Infrared sauna therapy is one way to help your body rid itself of "toxins." Toxins enter your body as pesticides or processing chemicals in your food and drinks, we breathe in toxins from pollution, and we may even shower or bathe in them, unknowingly.
Many of these 3,000 or so chemicals may be stored in the fatty tissue as well as the fat cells themselves. As the blood and lymphatic system circulate, most toxins should be transported out of the body. But due to an increase of these pollutants in our environment, our bodies become overwhelmed, unable to remove them as efficiently (or unable to remove them at all!).
Infrared sauna therapy can be done with the aide of an infrared sauna designed for this type of use. You can find a sauna at some day spas, gyms or athletic clubs, or you can purchase a home unit. Also, utilize this type of therapy as you do a colon cleanse or body detox program; both of which involve a clean diet specific to cleansing and the use of certain supplements that will nourish you as you go through the process.
To start your infrared sauna therapy, begin by eating a cleansing or detox diet. The lighter, healthier type of diet eases the burden on your digestive system, so your body can begin removing stored toxins and waste to be eliminated via the bloodstream or lymphatic system.
As your diet becomes lighter with less stress and burden on your digestion, more toxins will begin circulating through your system as your body is moving them out from adipose tissue and other areas where they may be stored.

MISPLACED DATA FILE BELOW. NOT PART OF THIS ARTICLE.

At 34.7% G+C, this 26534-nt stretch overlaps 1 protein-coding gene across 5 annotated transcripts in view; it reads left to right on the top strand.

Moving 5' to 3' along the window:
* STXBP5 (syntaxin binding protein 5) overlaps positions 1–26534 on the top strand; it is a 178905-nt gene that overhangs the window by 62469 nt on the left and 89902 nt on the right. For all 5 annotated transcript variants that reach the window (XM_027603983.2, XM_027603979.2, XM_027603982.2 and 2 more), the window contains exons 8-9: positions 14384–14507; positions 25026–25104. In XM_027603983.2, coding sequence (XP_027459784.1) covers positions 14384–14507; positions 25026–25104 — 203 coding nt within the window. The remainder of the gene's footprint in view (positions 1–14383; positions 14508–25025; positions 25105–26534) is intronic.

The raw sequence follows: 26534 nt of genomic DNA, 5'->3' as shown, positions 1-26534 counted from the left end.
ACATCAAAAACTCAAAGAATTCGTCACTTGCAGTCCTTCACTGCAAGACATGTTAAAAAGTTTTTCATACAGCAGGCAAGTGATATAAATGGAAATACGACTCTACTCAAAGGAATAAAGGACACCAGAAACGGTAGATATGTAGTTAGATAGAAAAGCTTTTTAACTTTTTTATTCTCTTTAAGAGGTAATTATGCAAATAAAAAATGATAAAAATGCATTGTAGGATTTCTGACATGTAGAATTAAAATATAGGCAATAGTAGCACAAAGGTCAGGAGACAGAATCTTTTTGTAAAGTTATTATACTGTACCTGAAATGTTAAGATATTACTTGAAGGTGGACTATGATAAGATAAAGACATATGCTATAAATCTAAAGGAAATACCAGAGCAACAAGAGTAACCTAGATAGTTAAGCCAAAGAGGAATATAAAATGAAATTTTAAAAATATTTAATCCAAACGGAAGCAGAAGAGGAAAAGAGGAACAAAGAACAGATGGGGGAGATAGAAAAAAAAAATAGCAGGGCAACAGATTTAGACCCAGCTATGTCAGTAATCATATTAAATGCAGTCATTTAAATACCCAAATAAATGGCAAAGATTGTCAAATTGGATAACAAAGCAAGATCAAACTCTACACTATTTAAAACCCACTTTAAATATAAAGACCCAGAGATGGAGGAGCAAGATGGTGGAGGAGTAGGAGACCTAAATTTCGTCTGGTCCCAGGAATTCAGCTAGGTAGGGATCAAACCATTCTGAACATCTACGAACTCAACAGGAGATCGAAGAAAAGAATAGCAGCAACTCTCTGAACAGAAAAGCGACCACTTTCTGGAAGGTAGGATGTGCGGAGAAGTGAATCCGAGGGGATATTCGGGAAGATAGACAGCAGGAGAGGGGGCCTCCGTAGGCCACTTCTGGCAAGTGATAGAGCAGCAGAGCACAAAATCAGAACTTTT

The sooner you can help your body to get these toxins out, the better you will feel and the more efficient your organs will be at detoxing even deeper, with less stress. This is when the infrared sauna therapy will enhance your body cleansing and detox functions.
Add colon cleanse supplements to help remove even more waste. This may be in the form of a residue left in the intestinal tract due to poor diet, stress, medications and other lifestyle factors. The supplements can help break down the waste and help your body more easily remove them.
So to summarize, use infrared sauna therapy with a colon cleanse or body detox program. Incorporate herbs and a temporary change of diet to induce your body's natural cleansing and detoxification processes. Utilize sauna therapy to help your body remove environmental toxins and waste. Mild exercise increases circulation, thereby helping your body to mobilize and remove even more internal waste.
Sweating is one way our bodies attempt to detox chemical or environmental toxins and waste from our bodies. Besides exercise, healthy sweating can be induced with time spent in a dry sauna, infrared sauna, steam room or through the use of body wraps. Sauna therapies are popular due to the research and comfort level utilizing modern technology.
Infrared Sauna therapy induces whole body hyperthermia (a rise in body temperature) similar to that of a cardiovascular workout. However, because of the waves of this type of sauna, body temperature stays low enough to be safe for those with heart problems while creating the same effects of increased blood flow, increased metabolic rate and increased tissue repair.